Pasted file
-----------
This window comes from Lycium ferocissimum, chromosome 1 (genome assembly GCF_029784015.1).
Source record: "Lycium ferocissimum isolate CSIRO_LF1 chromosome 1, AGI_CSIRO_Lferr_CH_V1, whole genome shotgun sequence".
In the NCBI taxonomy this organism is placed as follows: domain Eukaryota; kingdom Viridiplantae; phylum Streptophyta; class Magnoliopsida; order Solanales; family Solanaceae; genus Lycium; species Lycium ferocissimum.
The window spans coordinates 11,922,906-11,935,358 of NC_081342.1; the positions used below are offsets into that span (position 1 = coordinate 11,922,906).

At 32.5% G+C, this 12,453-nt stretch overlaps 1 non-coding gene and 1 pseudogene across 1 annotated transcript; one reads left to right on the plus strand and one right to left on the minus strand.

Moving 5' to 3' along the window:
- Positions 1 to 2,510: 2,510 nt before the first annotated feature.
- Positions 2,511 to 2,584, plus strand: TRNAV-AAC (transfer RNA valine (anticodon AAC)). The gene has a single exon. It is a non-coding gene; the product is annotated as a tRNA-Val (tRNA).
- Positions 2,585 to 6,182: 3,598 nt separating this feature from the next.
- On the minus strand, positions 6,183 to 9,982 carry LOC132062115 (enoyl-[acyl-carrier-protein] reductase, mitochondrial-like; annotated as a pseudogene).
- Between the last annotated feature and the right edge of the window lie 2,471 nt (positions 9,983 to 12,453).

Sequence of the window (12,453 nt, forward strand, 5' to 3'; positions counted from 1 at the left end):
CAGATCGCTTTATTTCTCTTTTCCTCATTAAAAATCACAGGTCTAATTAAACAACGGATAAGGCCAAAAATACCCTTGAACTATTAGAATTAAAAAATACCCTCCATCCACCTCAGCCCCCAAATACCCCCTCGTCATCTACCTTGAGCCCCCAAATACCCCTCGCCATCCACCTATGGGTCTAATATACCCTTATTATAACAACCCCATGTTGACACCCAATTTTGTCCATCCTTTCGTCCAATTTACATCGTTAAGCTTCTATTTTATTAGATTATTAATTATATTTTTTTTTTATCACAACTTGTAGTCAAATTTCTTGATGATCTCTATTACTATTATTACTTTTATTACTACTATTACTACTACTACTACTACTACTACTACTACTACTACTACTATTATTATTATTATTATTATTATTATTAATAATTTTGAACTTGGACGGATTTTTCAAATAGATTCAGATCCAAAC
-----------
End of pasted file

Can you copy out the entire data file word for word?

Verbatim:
This window comes from Lycium ferocissimum, chromosome 1 (genome assembly GCF_029784015.1).
Source record: "Lycium ferocissimum isolate CSIRO_LF1 chromosome 1, AGI_CSIRO_Lferr_CH_V1, whole genome shotgun sequence".
In the NCBI taxonomy this organism is placed as follows: domain Eukaryota; kingdom Viridiplantae; phylum Streptophyta; class Magnoliopsida; order Solanales; family Solanaceae; genus Lycium; species Lycium ferocissimum.
The window spans coordinates 11,922,906-11,935,358 of NC_081342.1; the positions used below are offsets into that span (position 1 = coordinate 11,922,906).

At 32.5% G+C, this 12,453-nt stretch overlaps 1 non-coding gene and 1 pseudogene across 1 annotated transcript; one reads left to right on the plus strand and one right to left on the minus strand.

Moving 5' to 3' along the window:
- Positions 1 to 2,510: 2,510 nt before the first annotated feature.
- Positions 2,511 to 2,584, plus strand: TRNAV-AAC (transfer RNA valine (anticodon AAC)). The gene has a single exon. It is a non-coding gene; the product is annotated as a tRNA-Val (tRNA).
- Positions 2,585 to 6,182: 3,598 nt separating this feature from the next.
- On the minus strand, positions 6,183 to 9,982 carry LOC132062115 (enoyl-[acyl-carrier-protein] reductase, mitochondrial-like; annotated as a pseudogene).
- Between the last annotated feature and the right edge of the window lie 2,471 nt (positions 9,983 to 12,453).

Sequence of the window (12,453 nt, forward strand, 5' to 3'; positions counted from 1 at the left end):
CAGATCGCTTTATTTCTCTTTTCCTCATTAAAAATCACAGGTCTAATTAAACAACGGATAAGGCCAAAAATACCCTTGAACTATTAGAATTAAAAAATACCCTCCATCCACCTCAGCCCCCAAATACCCCCTCGTCATCTACCTTGAGCCCCCAAATACCCCTCGCCATCCACCTATGGGTCTAATATACCCTTATTATAACAACCCCATGTTGACACCCAATTTTGTCCATCCTTTCGTCCAATTTACATCGTTAAGCTTCTATTTTATTAGATTATTAATTATATTTTTTTTTTATCACAACTTGTAGTCAAATTTCTTGATGATCTCTATTACTATTATTACTTTTATTACTACTATTACTACTACTACTACTACTACTACTACTACTACTACTACTATTATTATTATTATTATTATTATTATTAATAATTTTGAACTTGGACGGATTTTTCAAATAGATTCAGATCCAAAC